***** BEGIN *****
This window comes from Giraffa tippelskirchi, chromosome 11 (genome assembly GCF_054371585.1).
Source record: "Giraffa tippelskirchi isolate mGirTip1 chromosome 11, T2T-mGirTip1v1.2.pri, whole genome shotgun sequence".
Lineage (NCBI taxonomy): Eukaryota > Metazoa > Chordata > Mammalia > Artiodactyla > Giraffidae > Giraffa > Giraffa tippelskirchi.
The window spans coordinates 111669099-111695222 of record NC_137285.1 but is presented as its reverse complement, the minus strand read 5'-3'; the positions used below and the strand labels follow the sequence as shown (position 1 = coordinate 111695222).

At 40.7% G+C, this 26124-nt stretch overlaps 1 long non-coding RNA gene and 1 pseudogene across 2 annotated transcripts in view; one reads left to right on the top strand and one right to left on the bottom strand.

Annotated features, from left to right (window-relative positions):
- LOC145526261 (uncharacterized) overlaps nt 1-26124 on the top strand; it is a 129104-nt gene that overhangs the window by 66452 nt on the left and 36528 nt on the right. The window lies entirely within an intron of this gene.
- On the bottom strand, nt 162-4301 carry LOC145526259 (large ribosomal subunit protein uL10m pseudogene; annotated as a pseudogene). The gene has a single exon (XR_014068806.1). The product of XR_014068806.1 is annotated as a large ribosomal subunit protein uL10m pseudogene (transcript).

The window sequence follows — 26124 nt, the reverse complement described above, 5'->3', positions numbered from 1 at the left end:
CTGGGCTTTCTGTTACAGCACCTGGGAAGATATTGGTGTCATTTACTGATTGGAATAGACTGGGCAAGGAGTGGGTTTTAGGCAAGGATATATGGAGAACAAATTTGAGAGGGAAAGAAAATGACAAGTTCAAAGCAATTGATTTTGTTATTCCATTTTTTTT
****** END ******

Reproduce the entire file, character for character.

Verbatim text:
This window comes from Giraffa tippelskirchi, chromosome 11 (genome assembly GCF_054371585.1).
Source record: "Giraffa tippelskirchi isolate mGirTip1 chromosome 11, T2T-mGirTip1v1.2.pri, whole genome shotgun sequence".
Lineage (NCBI taxonomy): Eukaryota > Metazoa > Chordata > Mammalia > Artiodactyla > Giraffidae > Giraffa > Giraffa tippelskirchi.
The window spans coordinates 111669099-111695222 of record NC_137285.1 but is presented as its reverse complement, the minus strand read 5'-3'; the positions used below and the strand labels follow the sequence as shown (position 1 = coordinate 111695222).

At 40.7% G+C, this 26124-nt stretch overlaps 1 long non-coding RNA gene and 1 pseudogene across 2 annotated transcripts in view; one reads left to right on the top strand and one right to left on the bottom strand.

Annotated features, from left to right (window-relative positions):
- LOC145526261 (uncharacterized) overlaps nt 1-26124 on the top strand; it is a 129104-nt gene that overhangs the window by 66452 nt on the left and 36528 nt on the right. The window lies entirely within an intron of this gene.
- On the bottom strand, nt 162-4301 carry LOC145526259 (large ribosomal subunit protein uL10m pseudogene; annotated as a pseudogene). The gene has a single exon (XR_014068806.1). The product of XR_014068806.1 is annotated as a large ribosomal subunit protein uL10m pseudogene (transcript).

The window sequence follows — 26124 nt, the reverse complement described above, 5'->3', positions numbered from 1 at the left end:
CTGGGCTTTCTGTTACAGCACCTGGGAAGATATTGGTGTCATTTACTGATTGGAATAGACTGGGCAAGGAGTGGGTTTTAGGCAAGGATATATGGAGAACAAATTTGAGAGGGAAAGAAAATGACAAGTTCAAAGCAATTGATTTTGTTATTCCATTTTTTTT